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Kill your darlings: Ex- Burnout  designer explains calculated approach to indie dev

Kill your darlings: Ex-Burnout designer explains calculated approach to indie dev

April 26, 2017 | By Chris Kerr

April 26, 2017 | By Chris Kerr
More: Production, Business/Marketing



In a recent Glixel interview, Criterion co-founder and one of the series designers behind Burnout, Alex Ward, spoke honestly about the challenges that accompany indie development. 

Wind back the clock just four years, and Ward was a driving force behind one of the most popular racing franchises on the planet. Then in 2013, he chose to leave Criterion and EA with fellow co-founder Fiona Sperry to form indie outfit Three Fields Entertainment. Their mission: to make games that "put smiles on people's faces."

It's a noble ambition, and one the duo hoped to accomplish with a team of just six people. Since then, the studio has released two titles, Lethal VR and Dangerous Golf -- both of which hit shelves in 2016.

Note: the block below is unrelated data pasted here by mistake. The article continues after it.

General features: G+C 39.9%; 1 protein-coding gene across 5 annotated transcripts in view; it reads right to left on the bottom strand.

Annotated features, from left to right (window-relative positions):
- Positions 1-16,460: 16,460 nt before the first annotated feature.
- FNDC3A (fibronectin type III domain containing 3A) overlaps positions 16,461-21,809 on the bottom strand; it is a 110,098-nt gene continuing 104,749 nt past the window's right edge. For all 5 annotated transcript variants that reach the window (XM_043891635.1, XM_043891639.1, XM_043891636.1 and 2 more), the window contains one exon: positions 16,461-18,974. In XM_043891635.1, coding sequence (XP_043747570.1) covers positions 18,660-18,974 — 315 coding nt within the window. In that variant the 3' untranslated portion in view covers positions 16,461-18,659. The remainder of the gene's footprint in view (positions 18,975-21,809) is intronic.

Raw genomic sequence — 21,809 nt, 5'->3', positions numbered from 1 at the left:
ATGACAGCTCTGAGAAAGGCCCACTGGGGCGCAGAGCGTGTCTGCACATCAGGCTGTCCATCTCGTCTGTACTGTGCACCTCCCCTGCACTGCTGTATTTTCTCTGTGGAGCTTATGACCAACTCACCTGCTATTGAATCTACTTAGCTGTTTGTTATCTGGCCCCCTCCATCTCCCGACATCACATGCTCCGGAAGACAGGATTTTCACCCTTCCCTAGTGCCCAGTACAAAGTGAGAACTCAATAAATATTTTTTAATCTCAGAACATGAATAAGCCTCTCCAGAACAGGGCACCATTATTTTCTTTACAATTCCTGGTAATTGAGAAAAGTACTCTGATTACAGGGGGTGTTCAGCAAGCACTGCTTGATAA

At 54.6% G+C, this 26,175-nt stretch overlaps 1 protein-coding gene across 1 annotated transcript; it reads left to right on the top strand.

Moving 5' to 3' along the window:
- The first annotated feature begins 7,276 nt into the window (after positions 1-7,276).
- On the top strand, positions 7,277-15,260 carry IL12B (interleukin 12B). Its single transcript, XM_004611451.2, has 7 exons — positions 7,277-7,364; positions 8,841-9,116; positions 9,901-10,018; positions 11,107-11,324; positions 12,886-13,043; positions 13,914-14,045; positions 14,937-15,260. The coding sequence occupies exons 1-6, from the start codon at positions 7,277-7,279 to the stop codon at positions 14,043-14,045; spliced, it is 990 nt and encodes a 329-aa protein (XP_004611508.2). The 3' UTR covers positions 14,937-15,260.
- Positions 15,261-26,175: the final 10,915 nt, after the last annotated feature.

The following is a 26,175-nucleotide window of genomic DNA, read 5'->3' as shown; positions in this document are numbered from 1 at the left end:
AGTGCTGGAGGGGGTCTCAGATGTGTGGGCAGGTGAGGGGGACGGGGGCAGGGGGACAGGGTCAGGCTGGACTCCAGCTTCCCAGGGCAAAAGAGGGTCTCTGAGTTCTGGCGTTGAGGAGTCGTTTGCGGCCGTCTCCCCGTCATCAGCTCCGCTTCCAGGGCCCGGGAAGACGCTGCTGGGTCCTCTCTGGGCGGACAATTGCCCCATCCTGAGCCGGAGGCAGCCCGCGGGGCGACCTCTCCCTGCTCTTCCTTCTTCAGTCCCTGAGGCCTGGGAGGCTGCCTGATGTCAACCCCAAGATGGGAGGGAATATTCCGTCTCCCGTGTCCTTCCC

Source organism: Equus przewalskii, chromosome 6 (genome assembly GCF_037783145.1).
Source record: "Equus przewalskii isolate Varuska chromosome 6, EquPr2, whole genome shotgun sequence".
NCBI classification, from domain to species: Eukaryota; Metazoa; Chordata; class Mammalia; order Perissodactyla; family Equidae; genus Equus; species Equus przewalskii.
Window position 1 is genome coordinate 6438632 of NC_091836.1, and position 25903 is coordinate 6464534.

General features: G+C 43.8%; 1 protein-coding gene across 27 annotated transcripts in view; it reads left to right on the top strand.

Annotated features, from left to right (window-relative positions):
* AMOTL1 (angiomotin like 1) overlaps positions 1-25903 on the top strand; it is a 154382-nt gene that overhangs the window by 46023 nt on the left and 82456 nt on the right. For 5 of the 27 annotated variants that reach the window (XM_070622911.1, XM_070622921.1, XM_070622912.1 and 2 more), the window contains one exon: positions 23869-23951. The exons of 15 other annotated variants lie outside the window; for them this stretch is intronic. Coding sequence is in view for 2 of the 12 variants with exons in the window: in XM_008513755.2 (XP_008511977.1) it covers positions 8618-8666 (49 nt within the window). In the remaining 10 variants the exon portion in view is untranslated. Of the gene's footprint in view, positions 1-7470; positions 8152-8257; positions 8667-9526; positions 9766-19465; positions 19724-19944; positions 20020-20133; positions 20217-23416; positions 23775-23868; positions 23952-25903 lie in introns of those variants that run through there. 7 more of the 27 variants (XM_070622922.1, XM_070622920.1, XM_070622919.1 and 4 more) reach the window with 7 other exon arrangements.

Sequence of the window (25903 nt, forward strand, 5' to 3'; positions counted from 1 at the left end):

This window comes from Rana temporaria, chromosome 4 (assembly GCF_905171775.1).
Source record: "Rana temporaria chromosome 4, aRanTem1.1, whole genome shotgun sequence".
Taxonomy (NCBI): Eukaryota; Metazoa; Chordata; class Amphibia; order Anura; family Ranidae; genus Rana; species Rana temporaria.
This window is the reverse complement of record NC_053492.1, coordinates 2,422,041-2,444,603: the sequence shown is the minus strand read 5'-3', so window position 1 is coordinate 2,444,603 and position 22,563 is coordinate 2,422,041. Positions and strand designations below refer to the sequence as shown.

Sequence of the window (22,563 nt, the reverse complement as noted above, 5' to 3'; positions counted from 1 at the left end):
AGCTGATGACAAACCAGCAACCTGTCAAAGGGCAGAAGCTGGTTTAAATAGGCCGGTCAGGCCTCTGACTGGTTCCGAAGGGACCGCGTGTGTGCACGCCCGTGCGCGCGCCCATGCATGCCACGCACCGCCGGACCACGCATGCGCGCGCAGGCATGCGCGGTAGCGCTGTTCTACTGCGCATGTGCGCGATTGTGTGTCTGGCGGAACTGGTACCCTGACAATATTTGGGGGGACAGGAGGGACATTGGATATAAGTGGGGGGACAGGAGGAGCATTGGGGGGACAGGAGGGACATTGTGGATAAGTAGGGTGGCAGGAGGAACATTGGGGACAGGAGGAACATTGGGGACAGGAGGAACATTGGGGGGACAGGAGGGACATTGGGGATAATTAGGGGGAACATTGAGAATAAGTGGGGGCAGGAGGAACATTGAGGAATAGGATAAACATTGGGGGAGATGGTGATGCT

A third, Danger Zone, is on its way and is being pitched as a spiritual successor to Burnout's bombastic crash mode. But three games in under two years is no mean feat, so how has Three Fields maintained that intense work rate without compromising on quality?

"You know, we're a small indie team, there's six of us, and we don't have the time, and we certainly don't have the budget to do things on a huge scale," explains Ward. "Anything we do has to come to fruition very quickly. If there isn't something pretty good and fun on screen in about three or four days, we pretty much won't continue with it, because we can't afford to.

"So, we started Danger Zone in December, right after we submitted Lethal VR on PlayStation. You know, we had about a day's break and then went straight into, 'Can we make cars roll pretty well?' and 'What are physics gonna look like?' and 'Can we do something better than we've ever done before?'

"Because what we've done -- certainly the driving games we've done before -- all had compromises and limitations, and our hardware was limited, and now hardware and tools and technology are way better."

You can hear more from Ward by reading the full interview over on Glixel.



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